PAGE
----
Victoria Osteen and Our Conservative Prosperity Gospel

Last night, Christian Twitter was alive with the ridiculous and sad clip of Victoria Osteen’s blatant prosperity gospel declaration. “We go to church, not for God, but for us.” I especially liked the enterprising blogger who affixed Bill Cosby’s “That’s the stupidest thing I’ve ever heard” to the end of the clip. Well done. But before we conservatives get too cocky in our outrage, we’d we wise to admit to our own version of the prosperity gospel, a kind of false message that creeps into our gospel proclamation. None of us are offering people paradise like the Osteens, especially those of us who have travelled to third-world countries and have seen first-hand the crippling poverty experienced by people with faith much greater than our own. Nor would we dare to tell our persecuted brothers and sisters in the Middle East that with just a bit more faith they might be able to...

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Two Things We Need: Comedy and Rest

I want to highlight two recent articles that are related to each other, I think. First, I wrote a column for Christianity.com about the need for comedy. I thought of this in light of the death of Robin Williams. Here's an excerpt: The Scriptures tell us that laughter is a kind of medicine for the soul (Proverbs 17:22). The very fact that God made us as creatures who have the capacity for laughter, who instilled in us the very desire for joy should tell us that laughter matters and matters more than we might think it does. This is why, I think, the writer of Ecclesiastes, perhaps Solomon, reminded us that there is indeed a time to laugh. Of course there are darker types of laughter or laughing at things God hates or laughing so as to mock and disrespect someone. Comedy at the expense of someone’s dignity isn’t really comedy at...

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On Losing a Close Friend

I just found out that my close friend and mentor, Bill Swanger, went to be with the Lord this morning at around 6:00 am. It's really hard to put into words how much I loved Bill and how much he helped me in my ministry and in growing as a husband and father. I met Bill almost by chance. In 2007, I accepted a volunteer position as a youth pastor at Gages Lake Bible Church, a small church in the northwest suburbs of Chicago. The church was in a transition. It's last -full-time pastor had retired a few years earlier and the last interim pastor left to go to the mission field. Bill was a retired pastor who was close friends with one of the key families at GLBC. This was a season of interim pastorates for him and so he agreed to serve. I really didn't have to get to know...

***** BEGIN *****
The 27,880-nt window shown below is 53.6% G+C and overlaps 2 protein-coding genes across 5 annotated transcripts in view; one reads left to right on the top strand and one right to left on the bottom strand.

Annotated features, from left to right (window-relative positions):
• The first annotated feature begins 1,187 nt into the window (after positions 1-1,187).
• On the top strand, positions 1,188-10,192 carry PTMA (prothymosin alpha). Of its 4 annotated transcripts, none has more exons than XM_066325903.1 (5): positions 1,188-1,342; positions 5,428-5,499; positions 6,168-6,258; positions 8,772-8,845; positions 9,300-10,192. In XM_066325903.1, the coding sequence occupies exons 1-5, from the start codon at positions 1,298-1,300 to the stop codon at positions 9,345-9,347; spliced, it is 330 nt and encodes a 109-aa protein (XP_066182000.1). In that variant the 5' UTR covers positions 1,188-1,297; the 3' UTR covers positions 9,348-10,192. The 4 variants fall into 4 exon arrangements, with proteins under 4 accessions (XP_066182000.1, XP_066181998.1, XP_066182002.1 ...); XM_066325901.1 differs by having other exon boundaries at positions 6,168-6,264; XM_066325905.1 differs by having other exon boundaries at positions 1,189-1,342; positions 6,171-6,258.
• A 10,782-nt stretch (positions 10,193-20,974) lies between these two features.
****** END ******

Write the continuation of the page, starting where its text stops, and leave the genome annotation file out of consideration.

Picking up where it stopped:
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What We Can Learn from the #icebucketchallenge

Unless you've been living under a rock, you have undoubtedly had your Facebook timeline inundated with friends, family, and celebrities doing the #icebucketchallenge. Everyone from people you don't know to Mitt Romney (in a suit!), former President George W. Bush, and NFL Commissioner Roger Goodell have dumped large buckets of water on their head to raise awareness and support to fight ALS. I recommend a short article by my ERLC colleagues Andrew Walker and Joe Carter to help you discern where to allocate funding for ALS research. But I want to think through what helpful things we can learn about why this successful viral campaign worked. 1) It was easy to understand and easy to execute.  Very simple. Take a bucket of water and pour it over your head (or have someone pour it over your head), record it, post it, and tag someone else who has 24 hours to do the same thing. It's easy...

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